Harris dominates every scene he’s in, and the show’s young actors are charming in their ability to earnestly deliver lines about impossible inventions and obscure but somehow relevant facts. The supporting cast is excellent as well, with Allison Williams joining the series this season as the fierce adventurer Kit Snicket, sister of series narrator Lemony Snicket (Patrick Warburton), who’s still urging viewers to turn off the show and find happier fare. Olaf’s girlfriend Esme Squalor (Lucy Punch) continues to shine both in her menacing delivery and as the model for costume designer Cynthia Ann Summers’ spectacular outfits, like a skiing costume that makes her look like a phoenix flying down the slope. Olaf’s longsuffering henchman Hook-Handed Man (Usman Ally) gets his own powerful arc that builds on the plot and lets the show pivot away from its sometimes black-and-white divides between good intellectuals and the evil of ignorance.
The series’ already high levels of zaniness and meta-humor are also ramped up this season with episodes that feel like extended tributes to writer-director Wes Anderson. When the Baudelaires are reunited with evil Shirley Temple Carmelita Spats (Kitana Turnbull), she’s leading a troop of Snow Scouts that could be at home in Anderson’sMoonrise Kingdom.A submarine adventure, involving the heroes dodging the perils of the Great Unknown, which manifests as a sea monster, hints atThe Life Aquatic with Steve Zissou.Most acutely, there’s the appropriately named Hotel Denouement, which has the pastel palette ofThe Grand Budapest Hoteland is staffed by twin managers who are identical in every way except their morality. Everything is punctuated with gags like Carmelita showing just how terrible she is by murmuring that she only watches network TV, or Sunny responding to a discussion about the judges of Olaf’s trial interpreting things literally by murmuring “Scalia.”
The goofiness makes a strong counterpoint to the grimmer points of the story. The addition of Olaf’s eviler mentors ups the stakes and the body count as the writers hammer home the series’ moral that no one should trust authority to solve their problems, and that the best intentions can be all too easily corrupted. While the final episode brings the characters emotional catharsis, and explains the last mysteries,Netflix’s version ofA Series of Unfortunate Eventsis never better than the final scenes of “The Penultimate Peril,” where the Baudelaires repeatedly urge groups of blindfolded adults to flee a fire, and get rebuffed for absurd though law-abiding reasons.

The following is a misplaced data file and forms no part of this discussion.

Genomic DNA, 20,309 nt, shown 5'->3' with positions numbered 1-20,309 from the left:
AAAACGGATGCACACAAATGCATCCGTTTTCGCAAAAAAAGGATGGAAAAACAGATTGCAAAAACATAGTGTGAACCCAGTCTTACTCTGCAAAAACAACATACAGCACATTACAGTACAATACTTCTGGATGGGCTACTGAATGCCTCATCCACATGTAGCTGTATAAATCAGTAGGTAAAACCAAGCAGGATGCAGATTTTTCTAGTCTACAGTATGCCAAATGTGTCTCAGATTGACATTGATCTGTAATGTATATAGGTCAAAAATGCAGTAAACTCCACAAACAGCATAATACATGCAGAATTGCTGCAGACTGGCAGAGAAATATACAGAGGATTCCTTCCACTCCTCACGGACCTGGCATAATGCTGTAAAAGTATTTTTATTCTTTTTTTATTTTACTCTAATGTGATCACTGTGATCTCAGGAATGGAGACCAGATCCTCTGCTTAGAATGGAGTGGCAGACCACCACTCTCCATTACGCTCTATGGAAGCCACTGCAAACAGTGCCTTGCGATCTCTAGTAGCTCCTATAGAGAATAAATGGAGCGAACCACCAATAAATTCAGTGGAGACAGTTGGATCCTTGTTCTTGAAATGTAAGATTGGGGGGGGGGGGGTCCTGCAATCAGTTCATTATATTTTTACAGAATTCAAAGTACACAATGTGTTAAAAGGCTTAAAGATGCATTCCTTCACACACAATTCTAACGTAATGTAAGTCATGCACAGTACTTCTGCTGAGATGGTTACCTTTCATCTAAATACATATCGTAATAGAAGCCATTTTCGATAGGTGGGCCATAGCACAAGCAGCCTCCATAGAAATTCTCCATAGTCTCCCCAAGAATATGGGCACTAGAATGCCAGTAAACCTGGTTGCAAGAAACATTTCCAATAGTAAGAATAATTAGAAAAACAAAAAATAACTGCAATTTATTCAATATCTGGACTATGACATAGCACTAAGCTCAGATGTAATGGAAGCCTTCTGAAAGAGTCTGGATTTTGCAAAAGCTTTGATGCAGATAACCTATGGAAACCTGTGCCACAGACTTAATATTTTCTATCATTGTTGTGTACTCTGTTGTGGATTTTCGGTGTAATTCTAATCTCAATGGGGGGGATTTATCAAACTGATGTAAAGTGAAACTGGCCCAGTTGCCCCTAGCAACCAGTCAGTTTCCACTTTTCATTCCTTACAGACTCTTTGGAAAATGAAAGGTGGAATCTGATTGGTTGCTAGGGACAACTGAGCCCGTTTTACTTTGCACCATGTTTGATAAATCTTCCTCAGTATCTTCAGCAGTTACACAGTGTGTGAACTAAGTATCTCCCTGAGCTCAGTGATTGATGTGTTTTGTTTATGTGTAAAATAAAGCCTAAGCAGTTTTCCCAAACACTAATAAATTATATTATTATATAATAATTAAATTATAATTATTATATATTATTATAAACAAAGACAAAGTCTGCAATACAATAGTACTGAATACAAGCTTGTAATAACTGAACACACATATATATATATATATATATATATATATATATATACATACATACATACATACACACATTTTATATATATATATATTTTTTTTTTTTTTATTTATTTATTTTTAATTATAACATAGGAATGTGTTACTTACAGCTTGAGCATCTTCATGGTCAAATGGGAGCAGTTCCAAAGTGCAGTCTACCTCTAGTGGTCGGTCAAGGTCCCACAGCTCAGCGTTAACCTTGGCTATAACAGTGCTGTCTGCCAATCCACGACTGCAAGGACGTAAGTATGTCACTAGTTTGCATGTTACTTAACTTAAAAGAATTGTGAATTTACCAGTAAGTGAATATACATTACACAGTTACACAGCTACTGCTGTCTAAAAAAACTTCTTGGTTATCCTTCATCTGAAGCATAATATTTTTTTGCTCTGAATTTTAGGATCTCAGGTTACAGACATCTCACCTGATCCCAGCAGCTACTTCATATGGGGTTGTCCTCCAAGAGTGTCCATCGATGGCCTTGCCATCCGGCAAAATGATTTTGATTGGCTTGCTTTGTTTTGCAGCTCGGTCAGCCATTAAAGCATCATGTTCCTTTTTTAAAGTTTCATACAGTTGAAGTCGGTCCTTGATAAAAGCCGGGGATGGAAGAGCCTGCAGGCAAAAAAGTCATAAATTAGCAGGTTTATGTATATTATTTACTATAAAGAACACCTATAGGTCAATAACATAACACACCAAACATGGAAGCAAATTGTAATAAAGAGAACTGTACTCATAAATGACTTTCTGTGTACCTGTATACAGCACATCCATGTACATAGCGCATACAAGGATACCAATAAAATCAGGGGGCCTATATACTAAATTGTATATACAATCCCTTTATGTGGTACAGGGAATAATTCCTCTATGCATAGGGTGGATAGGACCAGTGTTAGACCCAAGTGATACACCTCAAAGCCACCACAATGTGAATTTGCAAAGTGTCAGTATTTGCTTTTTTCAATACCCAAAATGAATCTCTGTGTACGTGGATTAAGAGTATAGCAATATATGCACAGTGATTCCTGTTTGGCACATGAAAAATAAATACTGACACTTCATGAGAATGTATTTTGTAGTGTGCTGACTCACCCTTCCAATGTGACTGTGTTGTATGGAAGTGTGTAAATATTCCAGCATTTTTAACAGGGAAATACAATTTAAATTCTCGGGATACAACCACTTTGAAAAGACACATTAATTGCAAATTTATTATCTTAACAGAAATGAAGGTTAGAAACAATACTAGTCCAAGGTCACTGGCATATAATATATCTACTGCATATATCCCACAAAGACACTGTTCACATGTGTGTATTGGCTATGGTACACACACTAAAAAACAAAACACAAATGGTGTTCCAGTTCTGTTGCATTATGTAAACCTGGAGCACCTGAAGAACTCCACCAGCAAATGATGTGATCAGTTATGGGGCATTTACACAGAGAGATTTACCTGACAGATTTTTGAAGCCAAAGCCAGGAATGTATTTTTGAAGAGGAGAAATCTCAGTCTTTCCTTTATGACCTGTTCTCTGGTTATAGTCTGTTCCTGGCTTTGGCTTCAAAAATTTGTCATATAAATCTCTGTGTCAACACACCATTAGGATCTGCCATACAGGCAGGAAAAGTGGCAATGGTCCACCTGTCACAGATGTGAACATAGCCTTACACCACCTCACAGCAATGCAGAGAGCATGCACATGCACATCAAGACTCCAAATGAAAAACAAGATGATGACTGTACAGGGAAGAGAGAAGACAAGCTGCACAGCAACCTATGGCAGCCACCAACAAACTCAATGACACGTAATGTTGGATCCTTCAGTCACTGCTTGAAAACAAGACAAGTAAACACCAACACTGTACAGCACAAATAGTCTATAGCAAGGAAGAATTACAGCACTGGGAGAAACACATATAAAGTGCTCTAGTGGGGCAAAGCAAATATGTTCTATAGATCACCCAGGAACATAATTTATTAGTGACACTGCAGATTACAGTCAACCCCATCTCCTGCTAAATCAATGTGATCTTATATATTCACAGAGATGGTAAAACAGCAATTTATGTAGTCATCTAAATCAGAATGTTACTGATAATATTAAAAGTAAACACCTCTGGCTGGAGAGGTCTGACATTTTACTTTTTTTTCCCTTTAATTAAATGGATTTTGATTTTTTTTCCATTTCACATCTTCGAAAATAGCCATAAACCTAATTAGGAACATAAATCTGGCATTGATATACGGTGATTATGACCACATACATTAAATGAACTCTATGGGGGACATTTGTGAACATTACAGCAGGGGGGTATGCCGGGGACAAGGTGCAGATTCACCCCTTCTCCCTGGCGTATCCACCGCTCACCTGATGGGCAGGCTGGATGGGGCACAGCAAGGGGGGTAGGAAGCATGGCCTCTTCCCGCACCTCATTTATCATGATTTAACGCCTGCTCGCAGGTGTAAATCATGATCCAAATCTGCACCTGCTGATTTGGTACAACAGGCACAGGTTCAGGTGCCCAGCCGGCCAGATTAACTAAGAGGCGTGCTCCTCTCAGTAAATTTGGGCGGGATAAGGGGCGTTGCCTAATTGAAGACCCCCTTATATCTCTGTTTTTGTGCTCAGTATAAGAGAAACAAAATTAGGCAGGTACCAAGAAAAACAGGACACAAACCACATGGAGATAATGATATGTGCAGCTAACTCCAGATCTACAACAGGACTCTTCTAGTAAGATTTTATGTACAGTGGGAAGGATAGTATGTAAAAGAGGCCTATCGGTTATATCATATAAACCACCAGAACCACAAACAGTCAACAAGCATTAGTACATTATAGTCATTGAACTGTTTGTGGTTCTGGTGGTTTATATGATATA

As the Baudelaire’s saga draws to a close, the writers also further develop Snickets’ story, digging into the secret society that collapsed, setting the series’ events in motion. The show doesn’t bring all its subplots to a fully satisfying conclusion, but there are enough clever reveals to show Handler’s vision and memory, and the advantage the show’s writers gained by hewing so closely to it. Handler went on to pen a prequel series toA Series of Unfortunate Events, so it’s possible Netflix isn’t done with his stories yet. That seems even more plausible, given that the show never wore out its welcome by attempting to stretch the material past its natural end point. Netflix’s adaptation succeeded by staying true to the characters, concepts and tone, bringing the tragic story of the Baudelaire children to life with visual whimsy and genuinely heartfelt performances. It’s worth watching all the way to the final episode, which is appropriately called “The End.”